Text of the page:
If this sort of thing is routinely happening to Celebaelin and not to me, there must be some sort of reason for it, but I'm at a loss to understand why.

 
Celebaelin
1372125.  Mon Jan 18, 2021 7:39 pm Reply with quote

Sense of humour failures aside I should point out that the many and varied attacks have taken place in a range of locations around the country and if I was to guess at a reason I'd say that mainly it's precisely because I'm a physically big bloke and these morons are trying to prove that they are superior and not afraid by attacking a perceived threat en masse. What they actually establish by doing that is precisely the opposite of course which is at least slightly amusing. Was I responsible for making other people feel threatened by my mere presence? I'd say no but there are those who would criticise my choice of attire as a younger man for making people feel uneasy; I have been known to argue that that is their problem not mine and that nothing in my behaviour indicates any threatening intent. Anyway since that's going to happen anyway putting that reaction to good use by ensuring paths are relatively safe to walk for at least a window after I've used them seems worthwhile.

 
Celebaelin
1372126.  Mon Jan 18, 2021 7:40 pm Reply with quote

Efros wrote:
Small man syndrome is very present in the pubs in Glasgow. Drunk little weegee fancies his chances and usually winds up in the gutter.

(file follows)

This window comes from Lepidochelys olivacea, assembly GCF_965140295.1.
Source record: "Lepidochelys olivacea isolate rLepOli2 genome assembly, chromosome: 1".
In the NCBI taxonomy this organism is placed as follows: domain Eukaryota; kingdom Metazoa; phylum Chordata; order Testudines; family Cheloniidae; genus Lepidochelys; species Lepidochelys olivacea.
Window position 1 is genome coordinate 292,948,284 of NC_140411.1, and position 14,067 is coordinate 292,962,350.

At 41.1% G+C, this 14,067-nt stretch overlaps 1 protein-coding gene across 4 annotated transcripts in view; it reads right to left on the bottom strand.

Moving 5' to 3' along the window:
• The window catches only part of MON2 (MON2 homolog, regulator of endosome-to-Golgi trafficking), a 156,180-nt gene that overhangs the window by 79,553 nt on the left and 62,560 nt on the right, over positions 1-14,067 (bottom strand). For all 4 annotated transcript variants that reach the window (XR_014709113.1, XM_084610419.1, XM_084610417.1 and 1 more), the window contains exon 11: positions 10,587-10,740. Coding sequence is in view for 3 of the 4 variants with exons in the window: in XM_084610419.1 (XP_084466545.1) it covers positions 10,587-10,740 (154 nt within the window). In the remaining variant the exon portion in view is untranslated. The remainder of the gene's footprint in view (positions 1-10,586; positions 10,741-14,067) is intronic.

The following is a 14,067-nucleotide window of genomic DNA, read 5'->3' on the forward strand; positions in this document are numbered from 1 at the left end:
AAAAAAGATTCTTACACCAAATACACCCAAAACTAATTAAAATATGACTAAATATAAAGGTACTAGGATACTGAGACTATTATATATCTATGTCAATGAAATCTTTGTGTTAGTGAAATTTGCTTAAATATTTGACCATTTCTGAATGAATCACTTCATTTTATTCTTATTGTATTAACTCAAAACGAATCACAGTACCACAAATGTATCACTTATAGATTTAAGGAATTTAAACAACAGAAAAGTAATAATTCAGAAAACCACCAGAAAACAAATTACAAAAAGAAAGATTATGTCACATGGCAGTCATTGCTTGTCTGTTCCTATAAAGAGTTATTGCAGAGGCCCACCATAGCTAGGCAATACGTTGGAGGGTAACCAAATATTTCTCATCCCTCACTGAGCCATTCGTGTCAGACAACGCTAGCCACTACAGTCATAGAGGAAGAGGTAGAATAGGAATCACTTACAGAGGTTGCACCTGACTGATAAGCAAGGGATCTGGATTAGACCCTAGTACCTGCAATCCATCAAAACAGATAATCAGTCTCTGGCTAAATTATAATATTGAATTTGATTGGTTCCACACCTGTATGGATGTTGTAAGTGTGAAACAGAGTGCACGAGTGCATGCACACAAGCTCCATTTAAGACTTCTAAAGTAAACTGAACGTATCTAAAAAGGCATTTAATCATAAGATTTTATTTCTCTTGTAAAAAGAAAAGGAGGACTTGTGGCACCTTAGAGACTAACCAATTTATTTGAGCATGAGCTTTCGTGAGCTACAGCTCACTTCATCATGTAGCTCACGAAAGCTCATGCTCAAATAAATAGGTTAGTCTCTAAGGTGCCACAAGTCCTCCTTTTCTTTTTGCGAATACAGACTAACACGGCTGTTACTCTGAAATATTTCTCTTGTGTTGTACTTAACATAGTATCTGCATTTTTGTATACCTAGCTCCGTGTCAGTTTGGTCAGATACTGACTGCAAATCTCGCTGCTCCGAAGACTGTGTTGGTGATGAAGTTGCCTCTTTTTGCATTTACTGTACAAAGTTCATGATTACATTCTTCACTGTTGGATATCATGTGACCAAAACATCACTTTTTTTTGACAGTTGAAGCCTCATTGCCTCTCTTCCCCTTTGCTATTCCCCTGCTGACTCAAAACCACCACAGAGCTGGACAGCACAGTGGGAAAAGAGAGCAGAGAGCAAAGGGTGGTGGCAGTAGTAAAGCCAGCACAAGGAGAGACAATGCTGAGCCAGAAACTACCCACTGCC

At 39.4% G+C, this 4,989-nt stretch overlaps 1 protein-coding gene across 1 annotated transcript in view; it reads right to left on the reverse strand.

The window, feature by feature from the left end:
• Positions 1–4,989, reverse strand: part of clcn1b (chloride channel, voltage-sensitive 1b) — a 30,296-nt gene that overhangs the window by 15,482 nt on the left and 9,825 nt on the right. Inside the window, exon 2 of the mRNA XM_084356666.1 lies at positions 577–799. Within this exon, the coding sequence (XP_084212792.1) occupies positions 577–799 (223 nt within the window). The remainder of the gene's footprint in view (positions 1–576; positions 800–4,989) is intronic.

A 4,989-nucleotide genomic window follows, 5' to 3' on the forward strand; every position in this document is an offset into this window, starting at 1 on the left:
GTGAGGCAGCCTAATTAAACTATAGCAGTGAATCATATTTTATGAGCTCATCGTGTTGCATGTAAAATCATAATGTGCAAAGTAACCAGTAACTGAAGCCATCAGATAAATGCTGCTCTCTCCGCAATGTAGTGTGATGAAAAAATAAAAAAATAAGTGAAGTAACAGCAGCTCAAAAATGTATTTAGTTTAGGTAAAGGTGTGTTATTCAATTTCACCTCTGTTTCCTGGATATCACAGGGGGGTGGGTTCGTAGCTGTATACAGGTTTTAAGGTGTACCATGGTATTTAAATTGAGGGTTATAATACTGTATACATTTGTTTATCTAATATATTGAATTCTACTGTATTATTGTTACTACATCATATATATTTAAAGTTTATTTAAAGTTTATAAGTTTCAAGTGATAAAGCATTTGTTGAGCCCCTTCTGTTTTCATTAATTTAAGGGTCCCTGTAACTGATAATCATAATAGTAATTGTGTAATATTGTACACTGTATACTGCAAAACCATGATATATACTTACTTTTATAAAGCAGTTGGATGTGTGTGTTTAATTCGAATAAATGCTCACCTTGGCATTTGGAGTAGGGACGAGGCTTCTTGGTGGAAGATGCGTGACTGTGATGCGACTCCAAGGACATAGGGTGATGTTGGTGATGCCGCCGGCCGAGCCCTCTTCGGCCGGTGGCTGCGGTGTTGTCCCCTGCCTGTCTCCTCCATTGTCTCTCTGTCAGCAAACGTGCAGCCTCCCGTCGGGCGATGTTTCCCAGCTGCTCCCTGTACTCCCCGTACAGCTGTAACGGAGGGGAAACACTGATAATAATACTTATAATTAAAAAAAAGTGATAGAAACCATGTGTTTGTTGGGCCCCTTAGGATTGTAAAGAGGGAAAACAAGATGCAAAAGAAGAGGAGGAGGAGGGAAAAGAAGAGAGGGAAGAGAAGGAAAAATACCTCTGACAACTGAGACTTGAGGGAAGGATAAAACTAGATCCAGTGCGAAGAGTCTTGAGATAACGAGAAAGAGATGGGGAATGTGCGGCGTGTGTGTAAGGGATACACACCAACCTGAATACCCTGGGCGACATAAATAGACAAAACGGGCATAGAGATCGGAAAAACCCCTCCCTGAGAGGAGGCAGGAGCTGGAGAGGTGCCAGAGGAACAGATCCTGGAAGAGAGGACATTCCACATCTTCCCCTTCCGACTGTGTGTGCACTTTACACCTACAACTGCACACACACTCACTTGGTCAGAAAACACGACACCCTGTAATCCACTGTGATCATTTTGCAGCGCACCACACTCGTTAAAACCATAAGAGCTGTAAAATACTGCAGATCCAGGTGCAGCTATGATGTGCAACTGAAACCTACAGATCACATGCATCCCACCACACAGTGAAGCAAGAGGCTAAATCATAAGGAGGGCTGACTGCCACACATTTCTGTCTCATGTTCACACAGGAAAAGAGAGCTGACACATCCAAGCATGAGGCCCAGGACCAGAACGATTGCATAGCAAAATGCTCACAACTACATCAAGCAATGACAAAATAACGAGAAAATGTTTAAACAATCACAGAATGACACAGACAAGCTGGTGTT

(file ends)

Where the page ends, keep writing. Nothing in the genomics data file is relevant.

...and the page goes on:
Celebaelin
1372127.  Mon Jan 18, 2021 7:40 pm Reply with quote

PDR wrote:
Brock wrote:

No, I said that I don't deliberately get myself into situations where I'm likely to be attacked, whether it's for "the common good" or for any other reason.


So you are saying that for a man to avoid scenarios where there is a higher probability of being attacked is normal and reasonable.

In this thread people are suggesting that to advise women to avoid scenarios where there is a higher probability of being attacked is unacceptably abnormal and blaming the victim rather than addressing the behaviour of the assailant.

I'm just trying to understand why it's reasonable to advise a man not to go down dark alleys in the early hours, but it is unreasonable to offer the same advice to a woman.

PDR

 
Celebaelin
1372128.  Mon Jan 18, 2021 7:40 pm Reply with quote

Brock wrote:
PDR wrote:
Brock wrote:

No, I said that I don't deliberately get myself into situations where I'm likely to be attacked, whether it's for "the common good" or for any other reason.


So you are saying that for a man to avoid scenarios where there is a higher probability of being attacked is normal and reasonable.